3 Pages Posted: 21 Oct 2008
This brief case is based on published material describing the resurgence of price competition in the U.S. cigarette market. The overall situation is reminiscent of the famous price war known as "Marlboro Friday." There are new competitors in a declining industry, and the new competitors may not be subject to the same rules. The case is intended to be used as follow-up to Marlboro Friday and the East Coast Oil case that describes the subsequent retailing promotions offered by Phillip Morris.
On November 12, 2002, Phillip Morris (PM) shares plunged nearly 14 percent after company officials lowered their earnings target for 2003. Competition from deep-discount brands had contributed to market share declines for PM's brands at levels not seen since just before “Marlboro Friday” in April 1993, when PM stunned the tobacco industry by slashing the average retail price of its flagship Marlboro brand from $ 2.20 to $ 1.80 per pack.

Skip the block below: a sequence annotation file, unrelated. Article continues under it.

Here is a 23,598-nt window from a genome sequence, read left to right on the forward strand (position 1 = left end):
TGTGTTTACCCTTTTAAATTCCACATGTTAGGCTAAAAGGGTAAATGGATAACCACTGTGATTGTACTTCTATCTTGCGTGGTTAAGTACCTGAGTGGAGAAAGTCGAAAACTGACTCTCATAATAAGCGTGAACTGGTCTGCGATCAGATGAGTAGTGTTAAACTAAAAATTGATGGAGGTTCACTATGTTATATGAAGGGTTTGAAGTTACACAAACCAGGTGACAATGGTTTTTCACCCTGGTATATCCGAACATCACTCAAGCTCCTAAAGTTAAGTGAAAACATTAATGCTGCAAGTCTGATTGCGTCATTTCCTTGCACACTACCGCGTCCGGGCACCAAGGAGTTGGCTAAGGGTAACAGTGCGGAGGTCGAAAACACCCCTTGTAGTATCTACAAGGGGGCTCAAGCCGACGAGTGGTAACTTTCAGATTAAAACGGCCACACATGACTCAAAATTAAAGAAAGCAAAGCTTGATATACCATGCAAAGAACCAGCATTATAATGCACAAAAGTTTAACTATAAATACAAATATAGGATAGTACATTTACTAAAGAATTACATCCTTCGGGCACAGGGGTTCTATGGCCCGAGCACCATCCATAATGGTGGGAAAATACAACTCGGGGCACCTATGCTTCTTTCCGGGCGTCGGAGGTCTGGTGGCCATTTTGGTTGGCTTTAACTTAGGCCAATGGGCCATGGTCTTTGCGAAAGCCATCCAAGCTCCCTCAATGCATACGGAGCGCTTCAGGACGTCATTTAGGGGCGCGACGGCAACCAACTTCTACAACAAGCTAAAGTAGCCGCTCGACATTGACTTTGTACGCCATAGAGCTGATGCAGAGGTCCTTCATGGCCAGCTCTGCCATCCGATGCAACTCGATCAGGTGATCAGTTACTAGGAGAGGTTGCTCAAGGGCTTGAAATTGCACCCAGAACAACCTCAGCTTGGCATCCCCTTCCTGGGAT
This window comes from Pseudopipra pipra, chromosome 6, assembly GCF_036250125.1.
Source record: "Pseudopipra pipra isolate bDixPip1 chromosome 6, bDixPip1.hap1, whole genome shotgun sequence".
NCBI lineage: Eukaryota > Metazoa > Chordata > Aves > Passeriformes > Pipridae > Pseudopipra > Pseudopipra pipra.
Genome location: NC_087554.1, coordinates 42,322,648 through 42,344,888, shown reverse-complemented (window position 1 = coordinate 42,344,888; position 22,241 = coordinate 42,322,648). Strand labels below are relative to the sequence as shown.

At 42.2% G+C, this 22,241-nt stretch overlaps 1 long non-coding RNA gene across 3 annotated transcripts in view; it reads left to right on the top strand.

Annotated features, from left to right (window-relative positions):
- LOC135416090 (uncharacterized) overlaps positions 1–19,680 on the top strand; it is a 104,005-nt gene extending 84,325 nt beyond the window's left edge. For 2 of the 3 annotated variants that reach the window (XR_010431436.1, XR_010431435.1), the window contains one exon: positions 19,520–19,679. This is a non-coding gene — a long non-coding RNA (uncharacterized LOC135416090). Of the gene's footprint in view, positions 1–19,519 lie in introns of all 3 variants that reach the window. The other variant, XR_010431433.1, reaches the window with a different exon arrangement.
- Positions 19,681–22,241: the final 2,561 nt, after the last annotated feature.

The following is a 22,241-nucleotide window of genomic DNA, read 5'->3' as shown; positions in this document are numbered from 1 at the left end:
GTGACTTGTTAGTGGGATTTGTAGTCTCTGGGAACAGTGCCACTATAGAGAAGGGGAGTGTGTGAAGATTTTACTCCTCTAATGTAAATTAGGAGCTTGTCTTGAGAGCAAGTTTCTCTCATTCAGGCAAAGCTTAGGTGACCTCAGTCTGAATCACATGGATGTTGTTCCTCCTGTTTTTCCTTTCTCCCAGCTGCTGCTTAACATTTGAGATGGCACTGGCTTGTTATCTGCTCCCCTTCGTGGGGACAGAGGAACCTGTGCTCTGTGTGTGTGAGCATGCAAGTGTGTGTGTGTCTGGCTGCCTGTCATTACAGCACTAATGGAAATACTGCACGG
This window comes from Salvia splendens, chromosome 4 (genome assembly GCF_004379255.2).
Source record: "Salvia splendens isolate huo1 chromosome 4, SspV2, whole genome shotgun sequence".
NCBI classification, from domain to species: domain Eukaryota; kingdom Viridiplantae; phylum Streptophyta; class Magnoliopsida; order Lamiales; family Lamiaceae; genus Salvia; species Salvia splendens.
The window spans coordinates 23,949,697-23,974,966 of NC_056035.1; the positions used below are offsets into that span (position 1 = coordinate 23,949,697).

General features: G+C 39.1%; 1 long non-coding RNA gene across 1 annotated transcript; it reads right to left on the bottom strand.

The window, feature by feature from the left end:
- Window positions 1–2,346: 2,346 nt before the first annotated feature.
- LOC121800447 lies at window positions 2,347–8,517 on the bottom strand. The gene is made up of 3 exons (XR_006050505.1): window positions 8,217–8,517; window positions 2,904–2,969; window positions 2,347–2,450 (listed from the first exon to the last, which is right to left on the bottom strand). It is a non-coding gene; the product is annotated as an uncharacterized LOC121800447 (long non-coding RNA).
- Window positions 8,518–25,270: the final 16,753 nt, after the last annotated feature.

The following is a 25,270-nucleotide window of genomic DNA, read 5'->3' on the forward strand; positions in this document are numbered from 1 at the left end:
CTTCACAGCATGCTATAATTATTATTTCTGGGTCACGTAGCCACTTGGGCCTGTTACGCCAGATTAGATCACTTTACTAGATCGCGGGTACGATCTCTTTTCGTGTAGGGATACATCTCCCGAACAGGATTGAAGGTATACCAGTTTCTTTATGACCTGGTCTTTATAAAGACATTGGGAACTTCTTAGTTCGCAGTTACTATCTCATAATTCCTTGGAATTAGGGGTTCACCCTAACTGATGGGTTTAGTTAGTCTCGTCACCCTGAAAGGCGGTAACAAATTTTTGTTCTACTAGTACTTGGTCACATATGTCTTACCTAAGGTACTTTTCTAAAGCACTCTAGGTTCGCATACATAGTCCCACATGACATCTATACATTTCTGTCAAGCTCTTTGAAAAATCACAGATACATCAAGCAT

By the end of 1993, the actions of ‘Marlboro Friday' resulted in PM recapturing a retail market share of 27 percent for Marlboro, up from 22 percent that March. Profits, however, did not recover so quickly. In 1992, PM made $ 24.20 for every 1,000 cigarettes it sold in the United States. After Marlboro Friday, the company made just $ 14.42 per 1,000 cigarettes. (note that $ 1.80 in 1993 had the same buying power as $ 2.25 in 2002).2 Not until 1999 did Marlboro's profits per 1,000 cigarettes sold return to pre-Marlboro Friday levels.3
Table 1: Net Wholesale Prices
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Keywords: consumer marketing, pricing
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